When the program got off the ground around 12:10, the announcer rebuked the students.and probably the crowd, too, saying "this was supposed to start at 7:30!" First some of the dignitaries needed to be introduced and there was some speechifying before staid British marching music blasted from the squawking and screeching sound system for the second "march-past" of the day, this time for the judges. ("Do you think they even know how to use that thing?" asked Dan with a good deal of skepticism in his voice. To Mike: "You should hold a course.") The little kids just strutted their stuff, singing and marching in unison being a significant enough accomplishment for the under 9 year-olds. The older kids not only marched but wove back and forth in formation. Some of the schools marched to the drums of St Linus. Two men and my friend Judith--history and civics teacher at the secondary school--judged the performances to hand out prizes later in the day.
Other than marching, one of the draws of the program at the school grounds is the games. Pre-schoolers are cute the world over, and these kids were no exception. Reading the program, I couldn't imagine what a game called "Catching the Train" might entail: eight little girls who must put on a dress & headtie, retrieve from a purse and apply a bracelet & lipstick; then unfurl an umbrella, shoulder the purse, and run to the finish line. It was both adorable and hilarious to see them struggle to complete their tasks, then see these little ladies high-tail it across the field like Mary Poppins in turbo-speed.
The boys' game, "Filling the Bucket," was less complex but no less amusing, if only for their NOT following instructions. They had to collect a series of balls off the ground, drop them into a pail, then proceed to the finish. However, half of the boys headed back to the starting line, the faster ones thus losing their edge.
Oddly, the flamboyant and masterful choir conductor is usually the one of the smallest choristers. "Maybe be they aren't old enough to be overly self-conscious yet," Lisa suggested. The school choirs competed, again with songs ranging in topic from incidental music about Youth Day, the march past, and the 42 years, to "salute all chiefs.fight against corruption," to "Jesus--He will never let you down; He holds the key to life". The diminutive conductors were truly impressive with their vocal leadership, grandiose conducting, and dancing-none more so than the group from St. Linus, attired in mini choir uniforms and mortarboards, whose conductor wore crisp white gloves as he waved his arms gracefully in time. Anyone impressed by the choirs' prowess or charmed by their cuteness could walk up to throw money at the conductor's feet or press it to his/her forehead, as per Cameroonian custom.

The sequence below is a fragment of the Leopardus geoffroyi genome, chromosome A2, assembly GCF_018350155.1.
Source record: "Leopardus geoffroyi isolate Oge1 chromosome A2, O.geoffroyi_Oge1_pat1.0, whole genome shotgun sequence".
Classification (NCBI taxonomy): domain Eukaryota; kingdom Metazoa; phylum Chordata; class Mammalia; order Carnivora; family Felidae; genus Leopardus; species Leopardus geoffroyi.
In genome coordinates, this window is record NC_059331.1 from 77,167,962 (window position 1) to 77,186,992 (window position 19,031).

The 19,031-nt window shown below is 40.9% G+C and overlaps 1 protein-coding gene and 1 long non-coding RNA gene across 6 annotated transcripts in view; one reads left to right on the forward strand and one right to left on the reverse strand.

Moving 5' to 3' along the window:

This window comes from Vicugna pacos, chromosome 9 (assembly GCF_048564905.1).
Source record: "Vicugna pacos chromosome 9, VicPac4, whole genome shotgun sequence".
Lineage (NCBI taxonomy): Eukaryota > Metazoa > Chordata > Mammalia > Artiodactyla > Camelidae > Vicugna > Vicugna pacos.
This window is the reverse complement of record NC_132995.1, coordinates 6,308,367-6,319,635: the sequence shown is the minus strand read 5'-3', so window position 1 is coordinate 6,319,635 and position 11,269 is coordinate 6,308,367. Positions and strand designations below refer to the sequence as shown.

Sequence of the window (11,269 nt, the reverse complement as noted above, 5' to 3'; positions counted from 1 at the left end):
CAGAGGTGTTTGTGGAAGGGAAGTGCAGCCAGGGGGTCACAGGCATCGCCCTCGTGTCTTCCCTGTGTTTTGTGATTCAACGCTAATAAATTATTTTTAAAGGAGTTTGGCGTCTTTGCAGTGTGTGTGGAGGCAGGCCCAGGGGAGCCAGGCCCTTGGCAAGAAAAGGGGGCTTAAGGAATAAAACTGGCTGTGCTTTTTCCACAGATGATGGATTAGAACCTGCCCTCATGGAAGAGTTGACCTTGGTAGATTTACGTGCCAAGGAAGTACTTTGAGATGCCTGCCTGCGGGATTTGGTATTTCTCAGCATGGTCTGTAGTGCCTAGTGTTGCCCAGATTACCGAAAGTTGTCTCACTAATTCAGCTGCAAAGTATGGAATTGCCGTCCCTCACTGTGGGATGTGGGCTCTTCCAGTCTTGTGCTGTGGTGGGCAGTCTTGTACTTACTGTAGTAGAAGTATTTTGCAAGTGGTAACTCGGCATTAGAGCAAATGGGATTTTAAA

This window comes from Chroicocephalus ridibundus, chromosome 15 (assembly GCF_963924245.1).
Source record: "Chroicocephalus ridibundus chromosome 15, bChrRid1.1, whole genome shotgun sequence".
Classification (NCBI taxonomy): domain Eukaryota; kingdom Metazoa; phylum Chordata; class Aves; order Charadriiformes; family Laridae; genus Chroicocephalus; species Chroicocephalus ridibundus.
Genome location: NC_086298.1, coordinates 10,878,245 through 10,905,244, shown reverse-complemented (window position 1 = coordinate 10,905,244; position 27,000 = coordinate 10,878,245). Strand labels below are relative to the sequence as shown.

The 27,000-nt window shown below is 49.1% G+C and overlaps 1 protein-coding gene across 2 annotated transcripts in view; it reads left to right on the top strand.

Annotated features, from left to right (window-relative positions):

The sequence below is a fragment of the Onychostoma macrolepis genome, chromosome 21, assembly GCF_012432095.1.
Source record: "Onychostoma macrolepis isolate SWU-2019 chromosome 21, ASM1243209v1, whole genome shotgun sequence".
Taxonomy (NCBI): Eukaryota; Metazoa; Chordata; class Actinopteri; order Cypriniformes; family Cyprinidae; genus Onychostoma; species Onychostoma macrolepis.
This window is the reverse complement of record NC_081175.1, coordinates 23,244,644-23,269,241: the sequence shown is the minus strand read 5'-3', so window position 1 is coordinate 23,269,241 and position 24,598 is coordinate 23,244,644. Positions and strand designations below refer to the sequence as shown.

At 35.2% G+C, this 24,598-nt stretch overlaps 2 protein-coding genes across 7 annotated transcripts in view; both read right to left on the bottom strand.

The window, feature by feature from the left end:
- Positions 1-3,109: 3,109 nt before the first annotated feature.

All the while these kids sang their hearts out, the announcer was blathering on the still protesting sound system, and the crowd talking and moving around. When the kids finished, it seemed all of 3 or 4 people acknowledged their performance with a brief applause as the choir took their bows and did one final march past as the conductor scooped up the dosh.
With each succeeding activity, the performance area of the field grew smaller and smaller as the children pressed in from every side to get a birds' eye view of the events. By the time the traditional dancing began, the formerly wide open soccer pitch now allowed only a performance space the size of a large meeting room. Upper primary and secondary school kids dressed in wrapper skirts, heads decorated with yarn, shook their shoulders and moved their feet to the rhythms of a drum while their schoolmates pressed in on every side.
This big event, themed "unity" (a typical sentiment, whose prominence in event themes does not seem to have resulted in the remarkable coherence and peacefulness among the general populace one might expect from its ubiquity) wound down gradually. Since the commencement of the schoolyard activities, the crowd had been ebbing and flowing--increasingly ebbing as the hours wore on. Around 4, they called a hiatus to prepare for the upcoming interschool football (soccer) match. I took my leave then, thinking I'd taken in about as much as I could. I would have been in err, however, had I thought things were over. Dan got roped into the dignitaries' palaver and didn't return home until well past dark.